Dollar Drops From 7-Month High Against Euro Before Fed Minutesby and
Central bank may highlight mixed nature of economic data
Futures traders see 66% chance of liftoff in December
The dollar retreated from a seven-month high against the euro as investors reduced positions in the U.S. currency in case minutes from the Federal Reserve’s October meeting damp the outlook for a December interest-rate increase.
The Bloomberg Dollar Spot Index was little changed as market participants awaited signals about the timing and pace of eventual Fed rate increases. Fed Chair Janet Yellen and other policy makers made numerous pronouncements in the past month that it may be appropriate to boost rates from near zero at their Dec. 15-16 gathering. The probability the central bank will act next month has risen to 66 percent from 50 percent at the end of October, futures contracts show.
"There is a little bit of defensive play," said Eimear Daly, a currency strategist at Standard Chartered Plc in London. "Anything that slightly jeopardizes December, and long dollar positions will be vulnerable," she said, referring to bets that the greenback will rise.
The dollar weakened 0.2 percent to $1.0662 to the euro as of 8:53 a.m. in New York, after appreciating to $1.0631 on Tuesday, the strongest level on a closing basis since April 13. The U.S. currency was little changed at 123.44 yen, following a two-day gain of 0.7 percent.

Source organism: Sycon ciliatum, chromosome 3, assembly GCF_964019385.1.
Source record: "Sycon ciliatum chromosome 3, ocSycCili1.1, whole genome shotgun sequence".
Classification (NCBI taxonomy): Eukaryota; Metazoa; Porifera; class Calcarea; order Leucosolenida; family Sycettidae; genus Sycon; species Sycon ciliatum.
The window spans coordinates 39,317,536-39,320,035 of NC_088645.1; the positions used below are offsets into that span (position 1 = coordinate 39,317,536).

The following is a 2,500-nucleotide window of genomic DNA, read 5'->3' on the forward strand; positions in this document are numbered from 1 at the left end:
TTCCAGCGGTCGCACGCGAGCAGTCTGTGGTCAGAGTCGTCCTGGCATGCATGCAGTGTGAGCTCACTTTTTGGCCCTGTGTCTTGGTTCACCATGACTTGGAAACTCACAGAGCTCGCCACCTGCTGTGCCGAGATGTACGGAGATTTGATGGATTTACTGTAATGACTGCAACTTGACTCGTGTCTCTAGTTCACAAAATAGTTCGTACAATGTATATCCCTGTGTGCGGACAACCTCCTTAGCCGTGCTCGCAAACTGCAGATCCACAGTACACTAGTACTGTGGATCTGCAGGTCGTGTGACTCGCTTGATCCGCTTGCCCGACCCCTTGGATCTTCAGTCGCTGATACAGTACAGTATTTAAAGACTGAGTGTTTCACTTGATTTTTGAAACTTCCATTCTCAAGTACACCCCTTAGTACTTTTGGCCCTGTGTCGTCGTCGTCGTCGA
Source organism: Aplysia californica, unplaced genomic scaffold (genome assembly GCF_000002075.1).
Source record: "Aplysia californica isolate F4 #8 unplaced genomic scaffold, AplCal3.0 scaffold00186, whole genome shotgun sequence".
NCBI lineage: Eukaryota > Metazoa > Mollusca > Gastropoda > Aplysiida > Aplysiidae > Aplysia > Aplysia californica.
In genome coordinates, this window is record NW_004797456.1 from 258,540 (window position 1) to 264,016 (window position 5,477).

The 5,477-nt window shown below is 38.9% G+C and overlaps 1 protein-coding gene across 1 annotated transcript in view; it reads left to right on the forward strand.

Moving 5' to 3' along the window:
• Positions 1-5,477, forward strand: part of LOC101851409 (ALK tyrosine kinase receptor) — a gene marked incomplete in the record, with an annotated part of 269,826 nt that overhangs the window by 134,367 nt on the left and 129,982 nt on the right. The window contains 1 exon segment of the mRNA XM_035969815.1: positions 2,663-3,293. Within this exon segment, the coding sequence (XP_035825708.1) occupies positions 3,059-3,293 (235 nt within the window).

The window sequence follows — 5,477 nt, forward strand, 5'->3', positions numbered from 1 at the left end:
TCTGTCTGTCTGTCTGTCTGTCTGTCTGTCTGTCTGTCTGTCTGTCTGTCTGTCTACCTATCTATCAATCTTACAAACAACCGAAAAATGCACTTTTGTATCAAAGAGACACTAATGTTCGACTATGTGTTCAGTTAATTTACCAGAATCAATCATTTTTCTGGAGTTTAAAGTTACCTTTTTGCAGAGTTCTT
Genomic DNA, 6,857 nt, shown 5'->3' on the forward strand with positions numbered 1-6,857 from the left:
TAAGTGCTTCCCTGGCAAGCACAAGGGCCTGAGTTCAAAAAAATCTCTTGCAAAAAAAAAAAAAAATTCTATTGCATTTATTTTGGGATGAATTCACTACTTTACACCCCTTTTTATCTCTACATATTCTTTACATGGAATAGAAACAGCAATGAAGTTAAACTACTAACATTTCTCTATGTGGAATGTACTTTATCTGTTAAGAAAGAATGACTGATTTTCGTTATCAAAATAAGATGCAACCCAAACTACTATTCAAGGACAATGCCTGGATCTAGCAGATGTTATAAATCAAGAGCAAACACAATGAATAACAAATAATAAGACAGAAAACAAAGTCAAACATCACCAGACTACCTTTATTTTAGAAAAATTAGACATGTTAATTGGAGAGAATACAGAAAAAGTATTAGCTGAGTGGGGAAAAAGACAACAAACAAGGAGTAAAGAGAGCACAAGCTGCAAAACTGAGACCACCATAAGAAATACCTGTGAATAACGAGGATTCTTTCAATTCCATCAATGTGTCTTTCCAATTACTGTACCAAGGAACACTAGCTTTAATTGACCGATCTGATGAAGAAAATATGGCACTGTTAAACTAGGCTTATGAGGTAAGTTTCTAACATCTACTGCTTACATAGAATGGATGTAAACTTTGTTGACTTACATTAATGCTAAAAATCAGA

The Bloomberg Dollar Spot Index, which tracks the greenback versus 10 peers, traded at 1,235.67. The measure traded near its highest in more than a decade.
“The October minutes could be perceived as dovish if they highlight policy makers’ concerns about the renewed appreciation of the dollar and the tightening in U.S. financial conditions evident in the rates markets,” said Valentin Marinov, the head of Group-of-10 currency research at Credit Agricole SA’s corporate and investment bank unit in London. “I doubt that the Fed could be much more hawkish than the market is expecting.”
The likelihood of December liftoff have climbed from as low as 33 percent on Oct. 2, according to futures data compiled by Bloomberg. The calculation is based on the assumption that the effective fed funds rate will average 0.375 percent after the first increase.
Underscoring the divergence between the Fed and other developed-market central banks, European Central Bank officials said they will reexamine their monetary stimulus program in December. ECB President Mario Draghi said on Nov. 12 that risks to the euro-zone economy are “clearly visible” and reiterated that policy makers meeting next month will take another look at the stimulus they’re providing.
While the Bank of Japan last month refrained from stepping up its policy response, the central bank is expanding its monetary base at an annual pace of 80 trillion yen ($650 billion). The BOJ meets Thursday.
“On a short-term basis you might see some volatility, but the dollar’s going to be pretty resilient against everything else,” according to Kelvin Tay, regional chief investment officer at UBS Group AG’s wealth-management business, in Singapore.